|39th Vice-Chancellor of Austria|
Assumed office |
18 December 2017
|President||Alexander Van der Bellen|
|Preceded by||Wolfgang Brandstetter|
|Minister of the |
Civil Service and Sport
Assumed office |
8 January 2018
|Preceded by||office established|
|Chairman of the Freedom Party|
Assumed office |
23 April 2005
Johann Gudenus |
|Preceded by||Hilmar Kabas (Acting)|
|Leader of the Federal Opposition|
28 October 2008 – 18 December 2017
Alfred Gusenbauer |
Reinhold Mitterlehner (Acting)
|Succeeded by||Christian Kern|
12 June 1969
|Political party||Freedom Party|
(m. 1999; div. 2006)
Philippa Beck (m. 2016)
|Alma mater||University of Vienna|
Heinz-Christian Strache (born 12 June 1969) is an Austrian politician serving as the Vice-Chancellor of Austria since 2017. He also has been Minister for the Civil Service and Sport since January 2018 and Chairman of the Freedom Party (FPÖ) since April 2005. He previously served as a member of the National Council from October 2006 until December 2017 and as a member of the Gemeinderat and Landtag of Vienna (2001–2006).
Rise to national party leader
Strache, who is by profession a dental technician, has been active in the politics of Vienna since 1991. He was elected to the Vienna Parliament in 2001. In 2004, he replaced Hilmar Kabas as the leader of the FPÖ in Vienna. He had been considered a disciple of long-time national party leader Jörg Haider, but began to oppose him as the result of increased strife within the party in January 2005.
After a series of losses in state elections, rumours spread that Strache would run for the office of national party leader against Haider's sister, Ursula Haubner. The high risk of Haubner's defeat was probably one of the events that induced Haider to set up a new party, the Alliance for the Future of Austria (BZÖ). After the split, Strache was elected national party leader of the FPÖ on 23 April 2005.
State elections and campaign in Vienna
Since the split, Strache has led the party further to the right. The FPÖ's results in state elections in the last decade have been mixed. While it dropped out of the Styria Landtag and was reduced to 5.7% in Burgenland, it surpassed expectations in the Vienna elections of October 2005. Strache himself was the leading candidate in Vienna, and the party received 14.9% of votes. Strache's campaign, included slogans such as:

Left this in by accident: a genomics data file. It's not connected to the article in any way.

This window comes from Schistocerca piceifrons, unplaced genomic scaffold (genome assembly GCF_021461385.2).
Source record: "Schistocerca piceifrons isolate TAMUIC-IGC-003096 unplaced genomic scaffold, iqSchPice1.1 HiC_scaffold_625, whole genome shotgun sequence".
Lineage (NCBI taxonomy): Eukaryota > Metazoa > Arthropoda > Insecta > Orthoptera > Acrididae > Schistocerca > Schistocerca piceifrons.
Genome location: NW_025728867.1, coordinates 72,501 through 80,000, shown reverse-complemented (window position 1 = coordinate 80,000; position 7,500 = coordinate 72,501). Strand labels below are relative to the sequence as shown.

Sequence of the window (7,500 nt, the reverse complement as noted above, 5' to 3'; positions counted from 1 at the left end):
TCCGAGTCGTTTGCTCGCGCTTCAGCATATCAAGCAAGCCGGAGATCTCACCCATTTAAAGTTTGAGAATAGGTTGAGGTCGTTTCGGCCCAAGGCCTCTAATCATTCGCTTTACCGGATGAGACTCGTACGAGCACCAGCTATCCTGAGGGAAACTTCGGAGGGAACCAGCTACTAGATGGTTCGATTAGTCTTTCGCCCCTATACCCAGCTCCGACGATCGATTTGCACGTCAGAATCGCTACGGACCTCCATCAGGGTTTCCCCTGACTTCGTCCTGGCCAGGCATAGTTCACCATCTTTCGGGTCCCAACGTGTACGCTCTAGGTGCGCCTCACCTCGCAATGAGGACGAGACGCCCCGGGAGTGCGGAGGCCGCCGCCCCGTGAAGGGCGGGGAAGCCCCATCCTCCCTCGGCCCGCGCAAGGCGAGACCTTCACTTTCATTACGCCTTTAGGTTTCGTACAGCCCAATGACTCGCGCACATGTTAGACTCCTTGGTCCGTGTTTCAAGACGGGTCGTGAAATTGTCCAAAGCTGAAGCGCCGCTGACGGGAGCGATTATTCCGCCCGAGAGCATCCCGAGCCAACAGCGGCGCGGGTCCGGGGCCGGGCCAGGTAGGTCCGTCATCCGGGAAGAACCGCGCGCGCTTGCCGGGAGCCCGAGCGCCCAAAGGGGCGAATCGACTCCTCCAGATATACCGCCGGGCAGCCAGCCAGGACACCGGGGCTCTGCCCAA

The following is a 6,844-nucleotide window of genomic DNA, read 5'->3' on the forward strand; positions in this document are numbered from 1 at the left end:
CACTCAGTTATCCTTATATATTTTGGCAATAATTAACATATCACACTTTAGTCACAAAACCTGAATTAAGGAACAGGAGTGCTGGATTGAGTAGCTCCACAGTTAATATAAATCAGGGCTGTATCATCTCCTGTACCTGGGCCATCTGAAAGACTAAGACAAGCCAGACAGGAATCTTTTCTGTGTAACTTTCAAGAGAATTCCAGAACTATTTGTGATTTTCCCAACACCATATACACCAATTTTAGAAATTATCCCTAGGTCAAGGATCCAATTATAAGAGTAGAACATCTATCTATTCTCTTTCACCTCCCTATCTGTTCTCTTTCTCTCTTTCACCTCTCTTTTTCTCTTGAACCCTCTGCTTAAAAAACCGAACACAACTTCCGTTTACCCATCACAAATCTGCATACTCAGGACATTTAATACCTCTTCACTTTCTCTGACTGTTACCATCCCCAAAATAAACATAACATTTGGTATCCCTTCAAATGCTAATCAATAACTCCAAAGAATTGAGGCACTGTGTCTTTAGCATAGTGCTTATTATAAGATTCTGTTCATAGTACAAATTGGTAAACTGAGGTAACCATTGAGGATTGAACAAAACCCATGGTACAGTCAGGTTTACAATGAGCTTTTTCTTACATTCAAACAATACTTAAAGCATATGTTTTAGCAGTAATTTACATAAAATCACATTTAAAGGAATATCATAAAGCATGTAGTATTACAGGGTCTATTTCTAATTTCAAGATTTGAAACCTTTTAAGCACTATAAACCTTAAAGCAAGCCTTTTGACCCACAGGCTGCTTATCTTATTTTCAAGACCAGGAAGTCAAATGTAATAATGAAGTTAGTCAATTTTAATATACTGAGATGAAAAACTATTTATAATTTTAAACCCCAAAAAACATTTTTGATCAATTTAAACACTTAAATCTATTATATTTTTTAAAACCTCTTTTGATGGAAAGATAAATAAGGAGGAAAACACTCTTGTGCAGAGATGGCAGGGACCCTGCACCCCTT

- Wien darf nicht Istanbul werden (Vienna must not become Istanbul). A variation on an FPÖ slogan from the Haider era: Wien darf nicht Chicago werden. Vienna has a significant Turkish minority, the FPÖ is opposed to Turkish EU membership and it refers to the defeat of the Ottoman Empire in the Battle of Vienna in 1683, a symbolic historic victory of the West over Islamic and Ottoman onslaught.
- Daham statt Islam ("at home" [i.e., folks who are native to Austria] instead of Islam)
- Deutsch statt "nix verstehen" (German instead of "nothing understanding")
- Pummerin statt Muezzin (Pummerin instead of muezzin). Pummerin is the main bell in St. Stephan's Cathedral in Vienna, and so a religious Christian symbol in Vienna.
- Heimat im Herzen (Homeland in the heart)
- Arbeit statt Zuwanderung (Jobs instead of immigration)
2010 Vienna elections
In the 2010 Vienna elections for Mayor of Vienna, Vienna City Council, and district councils, Strache's party received 26% of the vote and increased their number of seats in the city council to 27. His support was strongest among young people under 30.
The campaign included slogans such as:
- Zu viel Fremdes tut niemandem gut. (Too many foreigners [or more literally: Too much foreign] does nobody well.)
- Wir bewahren unsere Heimatstadt. Die SPÖ macht sie uns fremd. (We maintain our homeland-city. The SPÖ makes it foreign.)
- Wir glauben an unsere Jugend. Die SPÖ an Zuwanderung. (We believe in our youth. The SPÖ in immigration.)
- Wir schützen freie Frauen. Die SPÖ den Kopftuchzwang (We protect free women. The SPÖ protects the compulsory veil.)
- Mehr Mut für unser Wiener Blut (More courage for our Viennese blood.)
- Uns geht's um die Wiener (To us, it's about the Viennese)
Strache was once again accused of xenophobia during his campaign and responded formally in the press to the allegations.
|Wikimedia Commons has media related to Heinz-Christian Strache.|
| Vice-Chancellor of Austria
|Party political offices|
| Leader of the Freedom Party